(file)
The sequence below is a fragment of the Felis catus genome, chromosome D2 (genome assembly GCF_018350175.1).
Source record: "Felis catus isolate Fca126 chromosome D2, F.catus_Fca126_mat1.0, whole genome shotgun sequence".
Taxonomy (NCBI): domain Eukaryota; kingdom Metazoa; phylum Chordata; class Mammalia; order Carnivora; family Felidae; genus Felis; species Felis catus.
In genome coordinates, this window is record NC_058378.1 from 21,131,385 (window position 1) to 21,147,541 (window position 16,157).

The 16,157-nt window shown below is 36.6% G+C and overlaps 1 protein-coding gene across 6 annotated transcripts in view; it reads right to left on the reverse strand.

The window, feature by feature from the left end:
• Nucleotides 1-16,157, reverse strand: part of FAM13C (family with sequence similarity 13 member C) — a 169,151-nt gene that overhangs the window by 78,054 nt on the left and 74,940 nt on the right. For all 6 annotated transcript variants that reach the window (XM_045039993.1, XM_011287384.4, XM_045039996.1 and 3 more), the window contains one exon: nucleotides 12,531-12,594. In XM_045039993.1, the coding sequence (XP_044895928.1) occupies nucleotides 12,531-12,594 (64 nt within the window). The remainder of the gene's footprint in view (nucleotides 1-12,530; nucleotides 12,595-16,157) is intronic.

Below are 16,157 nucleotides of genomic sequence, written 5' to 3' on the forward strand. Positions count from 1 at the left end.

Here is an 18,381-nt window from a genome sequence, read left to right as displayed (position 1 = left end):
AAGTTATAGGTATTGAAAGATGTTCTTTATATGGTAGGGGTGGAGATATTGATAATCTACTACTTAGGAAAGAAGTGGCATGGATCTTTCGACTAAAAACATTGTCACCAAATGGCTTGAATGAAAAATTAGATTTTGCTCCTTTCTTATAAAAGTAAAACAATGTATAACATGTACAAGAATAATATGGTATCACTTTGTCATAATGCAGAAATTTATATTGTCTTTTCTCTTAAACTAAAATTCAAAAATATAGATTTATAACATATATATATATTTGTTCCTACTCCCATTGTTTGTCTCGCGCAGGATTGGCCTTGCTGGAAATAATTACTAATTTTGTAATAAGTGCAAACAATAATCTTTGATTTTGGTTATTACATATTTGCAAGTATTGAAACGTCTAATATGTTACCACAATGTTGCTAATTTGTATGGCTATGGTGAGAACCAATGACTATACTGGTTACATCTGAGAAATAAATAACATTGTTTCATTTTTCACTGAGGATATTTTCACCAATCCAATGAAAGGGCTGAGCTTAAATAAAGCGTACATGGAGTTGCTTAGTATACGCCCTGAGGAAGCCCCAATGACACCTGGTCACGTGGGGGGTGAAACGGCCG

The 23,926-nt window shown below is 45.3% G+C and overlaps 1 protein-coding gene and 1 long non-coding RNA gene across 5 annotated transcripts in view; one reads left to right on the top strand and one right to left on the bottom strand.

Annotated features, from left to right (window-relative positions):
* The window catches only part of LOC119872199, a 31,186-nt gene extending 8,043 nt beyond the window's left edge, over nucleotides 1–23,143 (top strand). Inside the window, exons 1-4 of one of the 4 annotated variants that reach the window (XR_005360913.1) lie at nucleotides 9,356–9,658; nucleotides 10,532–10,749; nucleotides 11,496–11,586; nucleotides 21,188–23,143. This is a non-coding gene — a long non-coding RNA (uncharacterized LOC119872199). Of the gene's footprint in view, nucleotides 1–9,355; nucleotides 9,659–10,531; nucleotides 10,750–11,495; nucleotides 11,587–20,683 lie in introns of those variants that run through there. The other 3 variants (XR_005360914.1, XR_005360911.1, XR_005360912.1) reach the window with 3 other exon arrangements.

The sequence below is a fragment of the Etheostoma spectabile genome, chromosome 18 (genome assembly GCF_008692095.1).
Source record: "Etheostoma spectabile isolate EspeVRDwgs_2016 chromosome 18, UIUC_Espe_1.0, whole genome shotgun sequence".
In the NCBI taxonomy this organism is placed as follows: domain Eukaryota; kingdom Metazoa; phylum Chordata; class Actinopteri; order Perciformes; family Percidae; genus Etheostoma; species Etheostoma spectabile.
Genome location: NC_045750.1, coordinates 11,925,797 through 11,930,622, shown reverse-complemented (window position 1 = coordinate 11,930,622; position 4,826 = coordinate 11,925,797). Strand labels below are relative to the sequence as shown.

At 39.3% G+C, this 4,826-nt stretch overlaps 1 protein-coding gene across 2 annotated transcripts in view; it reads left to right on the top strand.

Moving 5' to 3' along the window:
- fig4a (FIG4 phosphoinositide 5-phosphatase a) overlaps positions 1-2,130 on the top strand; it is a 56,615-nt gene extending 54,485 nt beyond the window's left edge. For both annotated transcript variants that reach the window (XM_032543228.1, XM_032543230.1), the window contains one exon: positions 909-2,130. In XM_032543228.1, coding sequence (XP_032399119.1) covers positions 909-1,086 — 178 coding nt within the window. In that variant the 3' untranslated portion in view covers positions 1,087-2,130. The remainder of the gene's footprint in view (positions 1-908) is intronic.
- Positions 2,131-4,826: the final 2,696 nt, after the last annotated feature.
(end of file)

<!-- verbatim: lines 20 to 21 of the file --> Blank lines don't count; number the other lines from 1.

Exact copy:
- fig4a (FIG4 phosphoinositide 5-phosphatase a) overlaps positions 1-2,130 on the top strand; it is a 56,615-nt gene extending 54,485 nt beyond the window's left edge. For both annotated transcript variants that reach the window (XM_032543228.1, XM_032543230.1), the window contains one exon: positions 909-2,130. In XM_032543228.1, coding sequence (XP_032399119.1) covers positions 909-1,086 — 178 coding nt within the window. In that variant the 3' untranslated portion in view covers positions 1,087-2,130. The remainder of the gene's footprint in view (positions 1-908) is intronic.
- Positions 2,131-4,826: the final 2,696 nt, after the last annotated feature.